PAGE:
Justice Memo Raises Questions on O??¢â???¬â???¢Connor

Conservative groups are angry with the Administration’s selection of Sandra O’Connor for reasons other than her past views on abortion and the Equal Rights Amendment.  Many believe, for instance, that the Administration actually tried to deceive the nomination and about the record of O’Connor.

A Human Events reporter was told that he could at least see a summary of O’ Connor’s decisions from the Arizona Appellate Court, but, after the pledge, the key Administration official who made the promise failed to deliver.  Other reporters, not just conservatives, received similar treatment.  “They seemed to be stonewalling us,” said Conservative Digest Editor John Lofton.

Word initially came out of the White House that the President had spent some 50 minutes with O’Connor to satisfy himself that she was now well grounded philosophically, even if she may not have been much of a conservative in the early ‘70s.

But when Mrs. O’Connor held her Phoenix press conference, she said she spent only 15 minutes with the President.

Even more serious, so far as conservatives are concerned, was the July 7, 1981, memo for the attorney general from counselor Kenneth W. Starr.  The memo states that star talked to O’Connor y phone on two occasions on July 6, and that she “provided the following information with respect to her public record on family-related issues.”

But if O’Connor provided the record, it was far from complete.  For instance, the memo refers to House Bill 20, which virtually eliminated restrictions as to when a doctor could perform an abortion. “There is no record of how Sen. O’Connor voted, says the Starr memo, “and she indicated that she has no recollection of how she voted.”

Yet Dr. Carolyn Gerster, the leader of the right-to-life movement in Arizona, has since forwarded to the attorney general a copy of an April 30, 1970, article in the Arizona Republic, which boldly states that O’Connor voted in favor of the legislation.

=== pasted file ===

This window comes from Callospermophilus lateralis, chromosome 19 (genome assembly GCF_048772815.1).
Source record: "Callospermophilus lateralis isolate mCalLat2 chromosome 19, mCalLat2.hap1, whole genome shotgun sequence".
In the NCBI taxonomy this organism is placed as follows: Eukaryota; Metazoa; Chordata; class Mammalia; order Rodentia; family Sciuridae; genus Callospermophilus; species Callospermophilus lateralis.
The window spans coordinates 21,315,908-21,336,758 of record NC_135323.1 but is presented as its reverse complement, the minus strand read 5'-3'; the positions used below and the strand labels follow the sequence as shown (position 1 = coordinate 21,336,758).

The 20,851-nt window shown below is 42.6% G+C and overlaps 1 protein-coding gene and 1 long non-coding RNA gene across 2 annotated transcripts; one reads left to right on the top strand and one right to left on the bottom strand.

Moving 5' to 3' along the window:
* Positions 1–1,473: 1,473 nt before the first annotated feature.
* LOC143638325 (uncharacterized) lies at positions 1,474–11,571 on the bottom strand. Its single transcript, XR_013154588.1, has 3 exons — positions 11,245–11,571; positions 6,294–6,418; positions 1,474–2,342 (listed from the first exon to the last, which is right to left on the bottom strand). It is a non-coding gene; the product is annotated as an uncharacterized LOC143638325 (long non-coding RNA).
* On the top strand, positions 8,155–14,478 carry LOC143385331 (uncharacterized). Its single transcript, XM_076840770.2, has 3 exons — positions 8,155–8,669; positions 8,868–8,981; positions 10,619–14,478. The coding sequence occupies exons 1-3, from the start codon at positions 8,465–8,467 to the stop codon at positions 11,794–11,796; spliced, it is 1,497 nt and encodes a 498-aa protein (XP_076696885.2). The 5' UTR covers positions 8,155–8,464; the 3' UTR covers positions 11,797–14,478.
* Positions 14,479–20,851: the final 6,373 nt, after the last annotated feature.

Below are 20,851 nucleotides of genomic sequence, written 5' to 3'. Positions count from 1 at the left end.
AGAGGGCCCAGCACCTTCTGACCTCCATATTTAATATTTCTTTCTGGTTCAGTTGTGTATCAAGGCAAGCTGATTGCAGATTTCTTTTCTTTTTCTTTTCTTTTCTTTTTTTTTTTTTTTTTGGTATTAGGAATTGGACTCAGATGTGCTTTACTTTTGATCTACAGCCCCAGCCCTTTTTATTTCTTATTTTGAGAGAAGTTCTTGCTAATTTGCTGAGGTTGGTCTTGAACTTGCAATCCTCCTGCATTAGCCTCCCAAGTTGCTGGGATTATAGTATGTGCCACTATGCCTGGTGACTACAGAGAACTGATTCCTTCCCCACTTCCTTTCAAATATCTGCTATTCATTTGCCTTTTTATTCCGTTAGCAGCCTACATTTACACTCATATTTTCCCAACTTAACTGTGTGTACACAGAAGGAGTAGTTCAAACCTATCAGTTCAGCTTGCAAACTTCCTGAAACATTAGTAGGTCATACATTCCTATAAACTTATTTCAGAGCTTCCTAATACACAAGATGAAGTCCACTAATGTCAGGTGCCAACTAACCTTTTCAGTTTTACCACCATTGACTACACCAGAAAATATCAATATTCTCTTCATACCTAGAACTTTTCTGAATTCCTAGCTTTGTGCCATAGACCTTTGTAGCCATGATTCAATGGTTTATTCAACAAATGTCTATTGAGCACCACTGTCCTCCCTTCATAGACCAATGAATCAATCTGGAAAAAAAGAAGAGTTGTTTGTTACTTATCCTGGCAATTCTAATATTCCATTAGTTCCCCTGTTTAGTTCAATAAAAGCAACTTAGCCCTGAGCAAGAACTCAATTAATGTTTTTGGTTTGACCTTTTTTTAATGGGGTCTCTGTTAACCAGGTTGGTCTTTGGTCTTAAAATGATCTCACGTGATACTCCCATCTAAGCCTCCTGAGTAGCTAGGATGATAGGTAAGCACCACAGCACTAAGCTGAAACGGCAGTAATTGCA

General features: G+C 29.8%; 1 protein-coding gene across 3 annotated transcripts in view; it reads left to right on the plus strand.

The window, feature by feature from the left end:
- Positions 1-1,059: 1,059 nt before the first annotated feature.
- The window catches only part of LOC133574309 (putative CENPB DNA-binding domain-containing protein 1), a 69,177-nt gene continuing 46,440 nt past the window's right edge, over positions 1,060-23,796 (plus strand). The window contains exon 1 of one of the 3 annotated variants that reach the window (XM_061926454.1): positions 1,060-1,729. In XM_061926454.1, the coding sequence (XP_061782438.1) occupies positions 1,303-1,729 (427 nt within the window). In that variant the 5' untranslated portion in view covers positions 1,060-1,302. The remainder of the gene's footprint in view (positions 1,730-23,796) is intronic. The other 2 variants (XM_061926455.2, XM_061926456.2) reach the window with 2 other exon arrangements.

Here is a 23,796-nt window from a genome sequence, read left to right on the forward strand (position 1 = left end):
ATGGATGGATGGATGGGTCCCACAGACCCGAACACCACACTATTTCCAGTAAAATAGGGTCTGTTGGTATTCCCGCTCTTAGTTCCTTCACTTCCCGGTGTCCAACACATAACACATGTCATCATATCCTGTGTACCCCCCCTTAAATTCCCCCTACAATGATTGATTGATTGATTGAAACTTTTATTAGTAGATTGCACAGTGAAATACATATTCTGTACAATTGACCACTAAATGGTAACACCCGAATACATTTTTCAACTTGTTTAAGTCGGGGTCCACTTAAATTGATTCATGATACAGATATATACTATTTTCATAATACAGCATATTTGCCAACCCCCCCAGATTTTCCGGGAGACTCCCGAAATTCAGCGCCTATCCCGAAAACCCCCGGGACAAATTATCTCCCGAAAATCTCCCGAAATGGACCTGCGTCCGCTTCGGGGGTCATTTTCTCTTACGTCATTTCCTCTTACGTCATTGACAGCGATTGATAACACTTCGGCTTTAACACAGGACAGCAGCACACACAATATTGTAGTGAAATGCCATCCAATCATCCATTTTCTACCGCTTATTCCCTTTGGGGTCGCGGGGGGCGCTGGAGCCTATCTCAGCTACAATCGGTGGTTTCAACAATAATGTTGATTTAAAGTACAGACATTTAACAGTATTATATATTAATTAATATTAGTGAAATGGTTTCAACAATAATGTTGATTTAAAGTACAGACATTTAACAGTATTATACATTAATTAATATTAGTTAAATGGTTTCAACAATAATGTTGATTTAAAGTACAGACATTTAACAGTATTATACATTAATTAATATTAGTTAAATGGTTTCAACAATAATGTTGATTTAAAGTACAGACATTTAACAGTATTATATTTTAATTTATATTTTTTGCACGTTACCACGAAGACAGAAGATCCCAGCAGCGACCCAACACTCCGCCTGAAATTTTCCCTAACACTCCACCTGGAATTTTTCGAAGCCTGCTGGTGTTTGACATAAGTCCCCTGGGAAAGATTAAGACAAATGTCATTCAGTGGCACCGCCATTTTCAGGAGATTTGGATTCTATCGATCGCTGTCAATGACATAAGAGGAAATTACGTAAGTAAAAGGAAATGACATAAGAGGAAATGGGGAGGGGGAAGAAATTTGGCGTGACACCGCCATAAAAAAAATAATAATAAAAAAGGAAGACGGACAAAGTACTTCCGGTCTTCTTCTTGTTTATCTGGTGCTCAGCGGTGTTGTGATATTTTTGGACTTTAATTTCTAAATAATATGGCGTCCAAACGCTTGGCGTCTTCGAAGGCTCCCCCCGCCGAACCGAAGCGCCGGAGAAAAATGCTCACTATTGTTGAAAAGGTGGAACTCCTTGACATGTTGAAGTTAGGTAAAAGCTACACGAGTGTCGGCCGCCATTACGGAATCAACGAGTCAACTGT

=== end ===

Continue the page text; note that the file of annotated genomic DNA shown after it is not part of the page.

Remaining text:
The Justice Department memo also completely omits from the O’Connor record her April 23, 1974 vote in the Senate Judiciary committee against a resolution urging Congress to support a human life amendment to the Constitution.  Why, right-to-lifers are asking, wasn’t this important vote in the memo?  Did Mrs. O’Connor’s memory fail her, or did the Justice Department fail to include it?

Equally disturbing to skeptics is this line in the memo: She knows well the Arizona leader of the right-to-life movement, a prominent female physician in Phoenix, and has never had any disputes or controversies with her.” But that is just plain false.

Dr. Gerster, who heads the Arizona right-to-life movement, informed us that she has frequently been at odds with Mrs. O’Connor on the abortion issue.  When we were talking with her last week, Dr. Gerster was in the midst of preparing a letter for the attorney general which took sharp issue with the wording of the Starr memo which Dr. Gerster said made it seem as if she and Mrs. O’Connor shared the same views on abortion.

In truth, Dr. Gerster informed the Justice Department’s chief, William French Smith, she had been in an “adversary relationship: with Mrs. O’Connor on the abortion issue during the 19673 and 1974 because of her own pro-life activities.  And Dr. Gerster couldn’t understand why no one at Justice – especially Starr – had called her to get her side of the story.

Because of such episodes as this, a coalition of conservative and anti-abortion groups last week, with Conservative Caucus chairman Hoard Phillips as the chief spokesman, suggest there had been a “cover up” of Mrs. O’Connor’s real record.

Kathleen Teague, executive director of American Legion Council said: “The information we have on he abortion record, when compared with the information contained in the memorandum…shows an apparent prima facie cover-up either on the part of Mrs. O’Connor or on the part of the attorney general’s office or both, of her voting record on abortion.”

Whether or not it was deliberate or just sloppy staff work, the Administration has clearly bobbled the handling of the nomination, and angered its core supporters in the process.